Cofounder of Beeminder
Btw, Scott mentioned having to read a bunch to figure out the subtle difference between loss aversion and the endowment effect. I attempted a full explainer: https://blog.beeminder.com/loss/
I don't necessarily endorse it but the moral argument would go like so: "I'm definitely not going to pay to read that article so me bypassing the paywall is not hurting the newspaper. The marginal cost is zero. Stealing from a kiosk, on the other hand, deprives the newspaper of a sale (and is just obvious plain old stealing)." In other words, "I'm not stealing a newspaper from the kiosk, I'm just breaking in, photocopying it real quick, and putting it right back. No harm no foul!"
A counterargument might be that you're contributing to demand for paywall-bypassing which does deprive the newspaper of sales, just less directly.
This list is pretty amazing (and I'm not just saying that because Beeminder is on it!) and you've persuaded me on multiple things already. Some comments and questions:
Good question and good answers! Someone mentioned that the fancy/expensive Beemium plan lets you cap pledges at $0. On the non-premium plan you can cap pledges at $5, so another conceivable solution is to combine that + a conservative slope on your graph + setting alarms or something? + chalking up occasional failures, if rare enough, as effectively the cost of the service.
Or like another person said, you can make the slope zero (no commitment at all), but that may defeat the point, with the graph offering no guidance on how much you'd like to be doing.
PS: Of course this was also prompted by us nerding out about your and Marcus's vows so thank you again for sharing this. I'm all heart-eyes every time I think about it!
Ah, super fair. Splitting any outside income 50/50 would still work, I think. But maybe that's not psychologically right in y'all's case, I don't know. For Bee and me, the ability to do pure utility transfers feels like powerful magic!
Me to Bee while hashing out a decision auction today that almost felt contentious, due to messy bifurcating options, but then wasn't:
I love you and care deeply about your utility function and if I want to X more than you want to Y then I vow to transfer to you U_you(Y)-U_you(X) of pure utility! [Our decision auction mechanism in fact guarantees that.]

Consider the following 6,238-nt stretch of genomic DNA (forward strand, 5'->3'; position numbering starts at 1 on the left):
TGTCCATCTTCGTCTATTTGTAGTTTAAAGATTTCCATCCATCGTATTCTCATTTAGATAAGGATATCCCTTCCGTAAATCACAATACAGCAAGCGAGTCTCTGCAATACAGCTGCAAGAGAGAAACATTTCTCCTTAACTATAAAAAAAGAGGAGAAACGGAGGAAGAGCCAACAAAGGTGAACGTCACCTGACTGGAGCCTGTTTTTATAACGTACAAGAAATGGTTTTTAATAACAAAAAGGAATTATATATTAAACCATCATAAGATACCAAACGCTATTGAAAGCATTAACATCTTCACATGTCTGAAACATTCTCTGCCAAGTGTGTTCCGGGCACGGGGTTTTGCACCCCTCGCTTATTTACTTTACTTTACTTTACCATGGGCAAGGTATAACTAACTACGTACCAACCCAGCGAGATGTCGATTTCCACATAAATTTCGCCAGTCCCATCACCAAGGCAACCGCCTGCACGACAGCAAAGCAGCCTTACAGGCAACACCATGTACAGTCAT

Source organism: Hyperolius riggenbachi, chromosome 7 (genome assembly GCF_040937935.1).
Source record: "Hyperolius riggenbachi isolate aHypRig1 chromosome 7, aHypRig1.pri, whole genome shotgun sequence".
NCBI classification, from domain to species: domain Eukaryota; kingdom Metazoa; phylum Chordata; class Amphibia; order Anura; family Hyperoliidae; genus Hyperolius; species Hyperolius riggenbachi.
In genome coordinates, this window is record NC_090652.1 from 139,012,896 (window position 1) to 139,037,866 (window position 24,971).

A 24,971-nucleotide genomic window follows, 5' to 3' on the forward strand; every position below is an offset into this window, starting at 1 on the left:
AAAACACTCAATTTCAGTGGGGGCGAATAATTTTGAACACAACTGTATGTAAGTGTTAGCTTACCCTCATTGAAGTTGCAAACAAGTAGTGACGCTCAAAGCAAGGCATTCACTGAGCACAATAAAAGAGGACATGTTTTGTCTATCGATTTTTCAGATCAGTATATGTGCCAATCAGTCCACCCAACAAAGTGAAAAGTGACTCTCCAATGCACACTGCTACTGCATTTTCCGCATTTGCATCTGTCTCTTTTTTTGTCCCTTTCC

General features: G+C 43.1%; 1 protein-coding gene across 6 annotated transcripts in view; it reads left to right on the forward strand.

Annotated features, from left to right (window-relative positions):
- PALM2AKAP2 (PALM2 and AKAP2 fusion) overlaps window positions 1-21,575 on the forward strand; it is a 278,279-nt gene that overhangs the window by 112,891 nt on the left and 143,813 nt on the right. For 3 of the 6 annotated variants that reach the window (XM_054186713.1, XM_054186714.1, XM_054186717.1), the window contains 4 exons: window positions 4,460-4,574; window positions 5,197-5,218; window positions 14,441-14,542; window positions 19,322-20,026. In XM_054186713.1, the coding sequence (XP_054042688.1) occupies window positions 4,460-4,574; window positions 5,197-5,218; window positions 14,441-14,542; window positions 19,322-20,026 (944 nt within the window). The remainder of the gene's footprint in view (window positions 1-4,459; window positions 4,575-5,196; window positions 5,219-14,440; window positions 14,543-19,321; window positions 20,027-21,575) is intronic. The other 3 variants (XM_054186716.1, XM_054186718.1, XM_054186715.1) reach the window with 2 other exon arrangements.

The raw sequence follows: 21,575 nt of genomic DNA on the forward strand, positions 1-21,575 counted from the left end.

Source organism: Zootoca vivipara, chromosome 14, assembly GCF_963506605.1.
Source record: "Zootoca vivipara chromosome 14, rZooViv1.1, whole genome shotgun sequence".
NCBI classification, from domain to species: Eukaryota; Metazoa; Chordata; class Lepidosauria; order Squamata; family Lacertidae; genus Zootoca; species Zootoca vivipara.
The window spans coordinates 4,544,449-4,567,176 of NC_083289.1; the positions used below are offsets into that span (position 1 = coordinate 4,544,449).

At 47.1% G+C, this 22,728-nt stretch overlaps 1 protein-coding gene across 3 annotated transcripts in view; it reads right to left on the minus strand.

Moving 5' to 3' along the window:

Then we had a fun philosophical discussion about how much better this is than the hollywood concept of selfless love where you set your own utility function to all zeros in order for the other's utility function to dominate. (This falls apart, of course, because of symmetry. Both of us do that and where does that leave us?? With no hair, an ivory comb, no watch, and a gold watchband, is where!)
Ooh, this is exciting! We have real disagreements, I think!
It might all be prefaced on this: Rather than merge finances, include in your vows an agreement to, say, split all outside income 50/50. Or, maybe a bit more principled, explicitly pay your spouse for their contributions to the household.
One way or another, rectify whatever unfairness there is in the income disparity directly, with lump-sum payments. Then you have financial autonomy and can proceed with mechanisms and solution concepts that require transferrable utility!
I love this so much and Bee (my spouse) and I have started talking about it. Our first question is whether you intend to merge your finances. We think you shouldn't! Because having separate finances means having transferrable utility which puts more powerful and efficient and fair decision/bargaining mechanisms at your disposal.
My next question is why the KS solution vs the Nash solution to the bargaining problem?
But also are you sure the Shapley value doesn't make more sense here? (There's a Hart & Mas-Colell paper that looks relevant.) Either way, this may be drastically simplifiable for the 2-player case.
Thanks so much for sharing this. It's so sweet and nerdy and heart-warming and wonderful! And congratulations!
Oh, Quirrell is referring to what game theorists call Cheap Talk. If the thing I'm trying to convince you of is strictly in my own brain -- like whether I intend to cooperate or defect in an upcoming Prisoner's Dilemma -- then any promises I make are, well, cheap talk. This is related to costly signals and strategic commitment, etc etc.
Anyway, I think that's the missing piece there. "Nothing you can do to convince me [about your own intentions] [using only words]".
This is indeed a fun way to illustrate Bayesian thinking! But I have a monkey wrench! There exist people who view smileys as almost explicitly connoting passive-aggression or sarcasm. Like the whole reason to add a smiley is to soften something mean. I'm not quite sure if there are enough such people to worry about but I think that that perception of smileys is out there.